ACLU Victorious in First Challenge to Ohio Patriot Act

Affiliate: ACLU of Ohio
September 13, 2006 12:00 am

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Attorneys Not Required to Sign Terrorism Oaths, State High Court Rules

COLUMBUS, OH — Today, the Ohio Supreme Court ruled that attorneys seeking to represent indigent clients are no longer required to sign documents swearing that they are not terrorists and have no involvement with terrorist groups. The American Civil Liberties Union of Ohio had challenged the provision, which is part of the Ohio Patriot Act, calling the requirement unnecessary red tape that will do nothing to prevent terrorism.

“We are pleased the court recognized that attorneys should not be forced to sign these ineffective and offensive pledges,” said ACLU of Ohio Executive Director Christine Link. “The Ohio Patriot Act is an assault on the fundamental liberties of all Ohioans. Hopefully, this decision is a stepping stone to reining in this overreaching and flawed law.”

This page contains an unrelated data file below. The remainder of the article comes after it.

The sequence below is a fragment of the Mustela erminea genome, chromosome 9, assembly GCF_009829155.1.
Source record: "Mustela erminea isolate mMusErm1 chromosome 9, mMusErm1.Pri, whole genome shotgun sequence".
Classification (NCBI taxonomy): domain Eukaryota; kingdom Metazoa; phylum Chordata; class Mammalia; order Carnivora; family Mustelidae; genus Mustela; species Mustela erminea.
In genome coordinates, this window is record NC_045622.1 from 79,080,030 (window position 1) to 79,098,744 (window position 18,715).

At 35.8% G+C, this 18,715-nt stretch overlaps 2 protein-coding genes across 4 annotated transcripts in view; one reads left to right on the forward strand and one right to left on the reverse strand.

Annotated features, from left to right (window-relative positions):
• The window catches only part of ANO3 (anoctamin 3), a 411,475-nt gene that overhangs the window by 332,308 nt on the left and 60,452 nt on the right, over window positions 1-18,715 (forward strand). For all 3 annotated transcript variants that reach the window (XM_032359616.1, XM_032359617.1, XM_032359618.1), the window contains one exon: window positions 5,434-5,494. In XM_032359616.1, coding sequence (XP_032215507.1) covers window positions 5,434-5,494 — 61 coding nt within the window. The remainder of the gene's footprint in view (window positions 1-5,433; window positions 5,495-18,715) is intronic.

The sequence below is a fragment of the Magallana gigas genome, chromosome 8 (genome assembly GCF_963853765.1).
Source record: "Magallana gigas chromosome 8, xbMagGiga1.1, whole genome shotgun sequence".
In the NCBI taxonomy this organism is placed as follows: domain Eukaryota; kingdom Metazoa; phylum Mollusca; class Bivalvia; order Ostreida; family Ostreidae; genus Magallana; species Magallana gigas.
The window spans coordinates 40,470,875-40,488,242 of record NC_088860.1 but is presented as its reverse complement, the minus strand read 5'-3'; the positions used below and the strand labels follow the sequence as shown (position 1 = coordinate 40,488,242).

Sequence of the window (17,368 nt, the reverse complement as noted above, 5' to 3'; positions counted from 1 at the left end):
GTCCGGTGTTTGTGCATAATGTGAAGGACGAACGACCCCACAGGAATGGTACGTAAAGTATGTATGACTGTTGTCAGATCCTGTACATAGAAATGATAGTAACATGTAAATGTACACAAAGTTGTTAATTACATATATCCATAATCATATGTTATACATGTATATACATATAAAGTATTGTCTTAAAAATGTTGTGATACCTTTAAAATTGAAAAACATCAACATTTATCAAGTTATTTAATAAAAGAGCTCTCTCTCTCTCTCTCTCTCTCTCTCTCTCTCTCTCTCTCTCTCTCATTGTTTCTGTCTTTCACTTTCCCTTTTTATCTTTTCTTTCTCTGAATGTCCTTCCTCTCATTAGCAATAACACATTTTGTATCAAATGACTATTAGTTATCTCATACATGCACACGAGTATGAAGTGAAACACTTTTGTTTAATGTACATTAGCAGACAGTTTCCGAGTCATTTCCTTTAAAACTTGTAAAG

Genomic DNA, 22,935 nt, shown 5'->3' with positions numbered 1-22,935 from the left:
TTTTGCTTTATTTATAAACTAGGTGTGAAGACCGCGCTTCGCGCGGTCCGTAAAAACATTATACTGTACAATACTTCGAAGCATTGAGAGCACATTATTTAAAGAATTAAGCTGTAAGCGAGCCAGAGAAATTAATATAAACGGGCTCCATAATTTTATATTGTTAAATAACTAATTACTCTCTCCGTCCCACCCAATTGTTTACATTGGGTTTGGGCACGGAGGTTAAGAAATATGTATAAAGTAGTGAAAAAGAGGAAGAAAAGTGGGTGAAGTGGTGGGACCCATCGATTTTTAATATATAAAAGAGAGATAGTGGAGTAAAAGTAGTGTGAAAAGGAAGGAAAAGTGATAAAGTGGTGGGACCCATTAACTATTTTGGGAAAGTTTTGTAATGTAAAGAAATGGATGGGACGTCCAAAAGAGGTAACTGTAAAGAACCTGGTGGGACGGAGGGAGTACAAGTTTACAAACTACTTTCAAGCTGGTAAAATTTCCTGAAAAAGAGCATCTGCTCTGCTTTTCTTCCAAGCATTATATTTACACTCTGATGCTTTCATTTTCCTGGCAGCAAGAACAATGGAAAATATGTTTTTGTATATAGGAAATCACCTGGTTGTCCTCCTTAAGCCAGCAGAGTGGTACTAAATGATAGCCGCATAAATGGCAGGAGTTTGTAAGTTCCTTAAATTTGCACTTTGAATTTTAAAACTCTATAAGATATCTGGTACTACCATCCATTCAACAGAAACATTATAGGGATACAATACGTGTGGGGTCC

Since the Ohio Patriot Act was enacted on April 14, 2006, the ACLU of Ohio has been inundated with questions and requests for aide from business professionals, lawyers, academics and various private companies who have all been forced to sign the terrorism oaths. Today’s decision marks the first successful challenge to the pledges.

The court specifically ruled that requiring the pledges from court-appointed attorneys fell outside of the act’s definition of those who should sign the pledges.

When first introduced in the Ohio General Assembly in 2005, the Ohio Patriot Act came under intense scrutiny from civil rights, public advocacy and community groups because of concerns of racial and ethnic profiling, increased bureaucracy and ineffective practices to prevent terrorist attacks in Ohio. Recently, the terrorism oath provision has come under fire from members of the state government because it has led to increased workloads, less government transparency and widespread confusion over who is required to sign the pledges.

The nonprofit, nonpartisan ACLU of Ohio has offices in Cleveland and Cincinnati and community and campus chapters located throughout the state. Due to a recent increase in membership, there are now almost 30,000 ACLU members and supporters in Ohio and more than 550,000 nationwide.

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